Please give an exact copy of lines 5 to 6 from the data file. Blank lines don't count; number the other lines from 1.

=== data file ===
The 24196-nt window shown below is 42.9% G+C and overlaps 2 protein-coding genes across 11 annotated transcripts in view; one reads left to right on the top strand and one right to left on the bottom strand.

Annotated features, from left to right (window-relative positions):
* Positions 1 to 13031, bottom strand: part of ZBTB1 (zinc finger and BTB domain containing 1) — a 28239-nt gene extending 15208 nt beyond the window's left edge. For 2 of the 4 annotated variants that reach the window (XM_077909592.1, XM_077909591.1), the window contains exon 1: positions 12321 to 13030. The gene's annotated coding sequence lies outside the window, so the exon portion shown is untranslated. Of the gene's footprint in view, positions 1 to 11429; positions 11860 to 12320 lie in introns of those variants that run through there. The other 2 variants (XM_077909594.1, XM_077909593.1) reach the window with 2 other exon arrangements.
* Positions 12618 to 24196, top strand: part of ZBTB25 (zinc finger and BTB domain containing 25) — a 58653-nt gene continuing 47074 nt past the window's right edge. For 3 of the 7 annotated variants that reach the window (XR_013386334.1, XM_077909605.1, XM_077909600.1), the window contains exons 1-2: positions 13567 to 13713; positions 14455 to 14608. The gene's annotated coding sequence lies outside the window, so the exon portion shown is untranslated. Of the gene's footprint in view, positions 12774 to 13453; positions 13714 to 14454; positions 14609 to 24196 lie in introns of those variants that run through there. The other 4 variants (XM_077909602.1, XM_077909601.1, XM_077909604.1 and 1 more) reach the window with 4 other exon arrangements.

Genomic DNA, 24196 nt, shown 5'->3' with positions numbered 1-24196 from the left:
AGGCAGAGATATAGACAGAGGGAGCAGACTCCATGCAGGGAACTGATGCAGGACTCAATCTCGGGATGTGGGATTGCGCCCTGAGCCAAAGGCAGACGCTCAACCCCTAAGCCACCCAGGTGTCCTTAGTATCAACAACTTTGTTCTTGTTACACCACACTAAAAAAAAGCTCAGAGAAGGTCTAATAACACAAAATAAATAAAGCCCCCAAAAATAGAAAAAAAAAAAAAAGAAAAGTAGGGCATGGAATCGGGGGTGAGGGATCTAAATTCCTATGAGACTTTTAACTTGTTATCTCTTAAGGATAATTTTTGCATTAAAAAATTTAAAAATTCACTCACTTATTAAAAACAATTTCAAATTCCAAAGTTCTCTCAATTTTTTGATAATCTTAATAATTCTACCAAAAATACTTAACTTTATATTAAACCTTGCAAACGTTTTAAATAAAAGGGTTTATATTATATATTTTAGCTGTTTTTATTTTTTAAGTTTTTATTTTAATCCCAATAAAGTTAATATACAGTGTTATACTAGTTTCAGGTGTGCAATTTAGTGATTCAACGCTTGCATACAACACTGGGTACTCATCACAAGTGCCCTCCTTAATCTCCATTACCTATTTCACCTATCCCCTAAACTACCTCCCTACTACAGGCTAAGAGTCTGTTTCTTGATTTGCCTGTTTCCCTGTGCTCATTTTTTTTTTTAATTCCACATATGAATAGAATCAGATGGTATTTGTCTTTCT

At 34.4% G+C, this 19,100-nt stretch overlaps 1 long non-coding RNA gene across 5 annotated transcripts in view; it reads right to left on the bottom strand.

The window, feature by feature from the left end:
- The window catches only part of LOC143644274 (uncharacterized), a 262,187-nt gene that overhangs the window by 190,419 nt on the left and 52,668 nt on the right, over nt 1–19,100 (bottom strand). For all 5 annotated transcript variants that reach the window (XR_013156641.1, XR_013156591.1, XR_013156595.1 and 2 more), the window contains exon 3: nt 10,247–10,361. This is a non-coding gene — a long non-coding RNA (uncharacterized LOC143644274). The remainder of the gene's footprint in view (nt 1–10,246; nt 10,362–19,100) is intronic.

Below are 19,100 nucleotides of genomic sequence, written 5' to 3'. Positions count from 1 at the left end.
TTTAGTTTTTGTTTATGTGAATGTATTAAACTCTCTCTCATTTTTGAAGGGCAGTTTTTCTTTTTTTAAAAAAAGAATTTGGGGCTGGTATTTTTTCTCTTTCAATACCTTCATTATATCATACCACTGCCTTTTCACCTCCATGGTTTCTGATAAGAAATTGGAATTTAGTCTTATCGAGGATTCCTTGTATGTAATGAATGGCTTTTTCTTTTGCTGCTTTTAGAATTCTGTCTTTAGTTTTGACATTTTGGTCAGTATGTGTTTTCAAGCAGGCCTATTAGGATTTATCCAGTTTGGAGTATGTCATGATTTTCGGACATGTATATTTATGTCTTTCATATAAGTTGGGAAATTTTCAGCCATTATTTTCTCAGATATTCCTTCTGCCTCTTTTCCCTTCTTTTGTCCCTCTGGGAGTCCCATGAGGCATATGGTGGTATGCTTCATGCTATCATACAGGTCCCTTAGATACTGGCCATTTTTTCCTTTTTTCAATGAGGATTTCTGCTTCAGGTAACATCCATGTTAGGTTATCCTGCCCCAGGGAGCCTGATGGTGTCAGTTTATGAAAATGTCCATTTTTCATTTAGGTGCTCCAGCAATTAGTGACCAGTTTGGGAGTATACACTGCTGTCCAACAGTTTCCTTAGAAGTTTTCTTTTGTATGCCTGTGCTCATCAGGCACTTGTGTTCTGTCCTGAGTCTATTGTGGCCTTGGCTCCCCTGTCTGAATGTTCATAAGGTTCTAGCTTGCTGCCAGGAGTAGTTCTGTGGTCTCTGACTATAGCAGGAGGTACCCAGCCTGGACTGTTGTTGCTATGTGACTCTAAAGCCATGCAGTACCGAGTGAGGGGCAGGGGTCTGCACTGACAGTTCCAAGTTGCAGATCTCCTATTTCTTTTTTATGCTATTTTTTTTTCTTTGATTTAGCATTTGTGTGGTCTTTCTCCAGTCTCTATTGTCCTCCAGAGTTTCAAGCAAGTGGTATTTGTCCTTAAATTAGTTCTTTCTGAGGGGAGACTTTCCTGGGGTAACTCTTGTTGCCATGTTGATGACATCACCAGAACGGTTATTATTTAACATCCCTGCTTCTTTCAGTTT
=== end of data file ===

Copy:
Genomic DNA, 24196 nt, shown 5'->3' with positions numbered 1-24196 from the left:
AGGCAGAGATATAGACAGAGGGAGCAGACTCCATGCAGGGAACTGATGCAGGACTCAATCTCGGGATGTGGGATTGCGCCCTGAGCCAAAGGCAGACGCTCAACCCCTAAGCCACCCAGGTGTCCTTAGTATCAACAACTTTGTTCTTGTTACACCACACTAAAAAAAAGCTCAGAGAAGGTCTAATAACACAAAATAAATAAAGCCCCCAAAAATAGAAAAAAAAAAAAAAGAAAAGTAGGGCATGGAATCGGGGGTGAGGGATCTAAATTCCTATGAGACTTTTAACTTGTTATCTCTTAAGGATAATTTTTGCATTAAAAAATTTAAAAATTCACTCACTTATTAAAAACAATTTCAAATTCCAAAGTTCTCTCAATTTTTTGATAATCTTAATAATTCTACCAAAAATACTTAACTTTATATTAAACCTTGCAAACGTTTTAAATAAAAGGGTTTATATTATATATTTTAGCTGTTTTTATTTTTTAAGTTTTTATTTTAATCCCAATAAAGTTAATATACAGTGTTATACTAGTTTCAGGTGTGCAATTTAGTGATTCAACGCTTGCATACAACACTGGGTACTCATCACAAGTGCCCTCCTTAATCTCCATTACCTATTTCACCTATCCCCTAAACTACCTCCCTACTACAGGCTAAGAGTCTGTTTCTTGATTTGCCTGTTTCCCTGTGCTCATTTTTTTTTTTAATTCCACATATGAATAGAATCAGATGGTATTTGTCTTTCT